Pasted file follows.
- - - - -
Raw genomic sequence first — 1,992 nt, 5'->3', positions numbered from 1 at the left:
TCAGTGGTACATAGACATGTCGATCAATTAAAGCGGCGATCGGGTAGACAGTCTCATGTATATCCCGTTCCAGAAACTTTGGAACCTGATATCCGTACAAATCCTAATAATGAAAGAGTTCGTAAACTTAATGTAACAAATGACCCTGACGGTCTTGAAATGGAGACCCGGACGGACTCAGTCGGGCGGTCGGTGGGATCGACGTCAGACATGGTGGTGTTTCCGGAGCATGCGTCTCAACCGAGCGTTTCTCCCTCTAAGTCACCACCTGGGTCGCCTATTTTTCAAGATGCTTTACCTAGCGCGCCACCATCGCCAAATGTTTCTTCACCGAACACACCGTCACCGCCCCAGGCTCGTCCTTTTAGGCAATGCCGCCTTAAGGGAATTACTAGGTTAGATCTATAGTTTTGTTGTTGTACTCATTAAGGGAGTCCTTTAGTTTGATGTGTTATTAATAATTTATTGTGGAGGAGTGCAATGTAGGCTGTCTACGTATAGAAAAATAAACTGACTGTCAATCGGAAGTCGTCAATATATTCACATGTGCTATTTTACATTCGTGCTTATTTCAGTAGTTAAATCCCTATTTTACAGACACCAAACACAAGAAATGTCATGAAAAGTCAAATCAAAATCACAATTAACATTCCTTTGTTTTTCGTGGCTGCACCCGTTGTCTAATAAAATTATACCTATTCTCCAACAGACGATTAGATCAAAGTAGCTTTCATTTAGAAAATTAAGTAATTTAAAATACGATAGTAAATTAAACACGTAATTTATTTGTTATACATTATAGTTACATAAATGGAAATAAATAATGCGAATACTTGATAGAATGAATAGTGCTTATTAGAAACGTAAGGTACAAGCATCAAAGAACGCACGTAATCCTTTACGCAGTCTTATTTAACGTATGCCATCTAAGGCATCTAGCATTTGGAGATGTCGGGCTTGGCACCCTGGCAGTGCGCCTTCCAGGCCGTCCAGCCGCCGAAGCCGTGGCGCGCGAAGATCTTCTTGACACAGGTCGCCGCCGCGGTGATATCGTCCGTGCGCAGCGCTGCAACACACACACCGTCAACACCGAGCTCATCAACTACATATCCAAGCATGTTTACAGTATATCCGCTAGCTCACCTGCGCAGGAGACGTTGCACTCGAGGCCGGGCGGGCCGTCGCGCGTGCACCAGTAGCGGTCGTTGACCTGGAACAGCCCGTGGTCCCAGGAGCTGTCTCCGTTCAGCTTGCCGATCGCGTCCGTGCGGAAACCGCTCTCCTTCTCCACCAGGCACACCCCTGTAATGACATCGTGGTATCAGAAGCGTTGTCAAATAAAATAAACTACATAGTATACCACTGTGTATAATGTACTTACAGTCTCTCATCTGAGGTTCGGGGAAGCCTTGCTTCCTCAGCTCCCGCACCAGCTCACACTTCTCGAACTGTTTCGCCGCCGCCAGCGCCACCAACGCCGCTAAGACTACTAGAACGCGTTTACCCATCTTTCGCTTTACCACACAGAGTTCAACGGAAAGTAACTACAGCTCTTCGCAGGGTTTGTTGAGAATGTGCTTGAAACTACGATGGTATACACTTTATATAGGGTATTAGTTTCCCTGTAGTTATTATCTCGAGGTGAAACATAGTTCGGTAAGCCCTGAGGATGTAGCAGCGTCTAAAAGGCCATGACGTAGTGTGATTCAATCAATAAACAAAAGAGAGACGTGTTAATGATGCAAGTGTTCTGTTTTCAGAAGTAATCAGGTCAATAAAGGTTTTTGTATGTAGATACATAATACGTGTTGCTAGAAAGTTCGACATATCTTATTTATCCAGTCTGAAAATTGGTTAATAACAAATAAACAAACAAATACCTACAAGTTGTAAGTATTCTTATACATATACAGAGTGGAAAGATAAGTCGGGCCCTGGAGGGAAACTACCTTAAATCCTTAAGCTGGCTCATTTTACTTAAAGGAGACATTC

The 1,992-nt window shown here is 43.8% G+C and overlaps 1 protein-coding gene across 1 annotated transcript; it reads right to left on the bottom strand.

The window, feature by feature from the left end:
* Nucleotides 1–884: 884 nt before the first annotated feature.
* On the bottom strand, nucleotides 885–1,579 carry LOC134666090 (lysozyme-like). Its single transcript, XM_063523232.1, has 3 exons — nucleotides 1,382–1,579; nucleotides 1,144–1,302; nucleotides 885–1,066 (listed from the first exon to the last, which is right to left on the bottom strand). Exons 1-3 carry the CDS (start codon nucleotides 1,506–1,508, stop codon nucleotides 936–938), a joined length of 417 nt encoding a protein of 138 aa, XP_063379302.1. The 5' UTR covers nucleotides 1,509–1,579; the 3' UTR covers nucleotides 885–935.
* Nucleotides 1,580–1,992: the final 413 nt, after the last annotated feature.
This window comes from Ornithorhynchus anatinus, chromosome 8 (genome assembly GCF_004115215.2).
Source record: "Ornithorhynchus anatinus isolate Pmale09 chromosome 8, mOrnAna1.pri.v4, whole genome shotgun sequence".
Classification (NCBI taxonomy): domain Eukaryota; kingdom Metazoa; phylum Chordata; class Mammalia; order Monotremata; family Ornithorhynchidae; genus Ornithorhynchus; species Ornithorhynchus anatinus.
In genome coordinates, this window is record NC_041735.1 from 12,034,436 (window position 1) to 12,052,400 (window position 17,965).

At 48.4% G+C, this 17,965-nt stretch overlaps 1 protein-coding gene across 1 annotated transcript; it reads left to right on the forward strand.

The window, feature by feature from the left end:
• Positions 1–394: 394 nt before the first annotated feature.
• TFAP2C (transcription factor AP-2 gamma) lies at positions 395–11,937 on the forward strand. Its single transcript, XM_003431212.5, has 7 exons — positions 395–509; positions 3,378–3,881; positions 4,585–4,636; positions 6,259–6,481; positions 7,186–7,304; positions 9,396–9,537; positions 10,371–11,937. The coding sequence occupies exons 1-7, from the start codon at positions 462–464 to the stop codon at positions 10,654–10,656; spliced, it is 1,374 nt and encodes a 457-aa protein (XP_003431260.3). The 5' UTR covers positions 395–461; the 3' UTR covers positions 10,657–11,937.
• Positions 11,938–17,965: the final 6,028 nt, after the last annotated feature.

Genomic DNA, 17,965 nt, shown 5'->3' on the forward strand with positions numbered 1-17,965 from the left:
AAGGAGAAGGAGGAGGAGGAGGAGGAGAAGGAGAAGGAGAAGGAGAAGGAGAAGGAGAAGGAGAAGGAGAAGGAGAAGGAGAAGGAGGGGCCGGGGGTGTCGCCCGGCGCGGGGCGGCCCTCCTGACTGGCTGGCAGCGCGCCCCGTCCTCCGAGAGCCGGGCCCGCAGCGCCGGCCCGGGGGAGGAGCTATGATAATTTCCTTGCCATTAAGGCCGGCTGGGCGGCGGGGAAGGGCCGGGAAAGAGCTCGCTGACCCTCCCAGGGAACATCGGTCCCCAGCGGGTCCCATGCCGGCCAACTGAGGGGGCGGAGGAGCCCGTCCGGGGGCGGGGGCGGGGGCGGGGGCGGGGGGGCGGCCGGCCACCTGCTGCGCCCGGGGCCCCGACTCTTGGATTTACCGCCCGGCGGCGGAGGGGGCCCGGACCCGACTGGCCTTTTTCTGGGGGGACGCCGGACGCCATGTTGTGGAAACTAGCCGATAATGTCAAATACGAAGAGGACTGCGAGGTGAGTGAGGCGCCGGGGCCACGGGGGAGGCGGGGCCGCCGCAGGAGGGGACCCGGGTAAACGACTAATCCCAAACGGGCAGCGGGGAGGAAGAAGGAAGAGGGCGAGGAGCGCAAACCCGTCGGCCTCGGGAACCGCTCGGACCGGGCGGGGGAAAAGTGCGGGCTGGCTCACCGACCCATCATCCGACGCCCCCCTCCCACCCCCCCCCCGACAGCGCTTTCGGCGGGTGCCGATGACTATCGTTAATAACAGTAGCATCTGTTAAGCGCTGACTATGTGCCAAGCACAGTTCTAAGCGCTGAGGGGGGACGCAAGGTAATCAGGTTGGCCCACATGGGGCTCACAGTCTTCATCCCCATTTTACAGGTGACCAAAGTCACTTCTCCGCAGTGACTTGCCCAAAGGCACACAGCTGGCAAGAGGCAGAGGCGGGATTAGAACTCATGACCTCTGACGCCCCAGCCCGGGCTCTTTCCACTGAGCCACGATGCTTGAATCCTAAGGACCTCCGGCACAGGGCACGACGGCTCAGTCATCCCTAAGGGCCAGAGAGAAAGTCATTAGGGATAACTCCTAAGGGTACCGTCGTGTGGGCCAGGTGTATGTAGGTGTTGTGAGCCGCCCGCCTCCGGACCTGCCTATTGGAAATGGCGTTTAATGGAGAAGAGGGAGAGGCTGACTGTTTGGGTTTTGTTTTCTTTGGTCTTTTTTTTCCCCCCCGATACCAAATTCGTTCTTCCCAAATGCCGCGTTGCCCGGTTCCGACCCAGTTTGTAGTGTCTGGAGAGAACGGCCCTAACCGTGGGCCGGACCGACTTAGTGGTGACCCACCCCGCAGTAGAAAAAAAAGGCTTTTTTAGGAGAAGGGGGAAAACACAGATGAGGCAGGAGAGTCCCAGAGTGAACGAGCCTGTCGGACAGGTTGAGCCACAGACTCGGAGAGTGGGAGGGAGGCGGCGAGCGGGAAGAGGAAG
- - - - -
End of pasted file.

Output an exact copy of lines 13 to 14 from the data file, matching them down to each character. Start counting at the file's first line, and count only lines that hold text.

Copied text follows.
The window, feature by feature from the left end:
• Positions 1–394: 394 nt before the first annotated feature.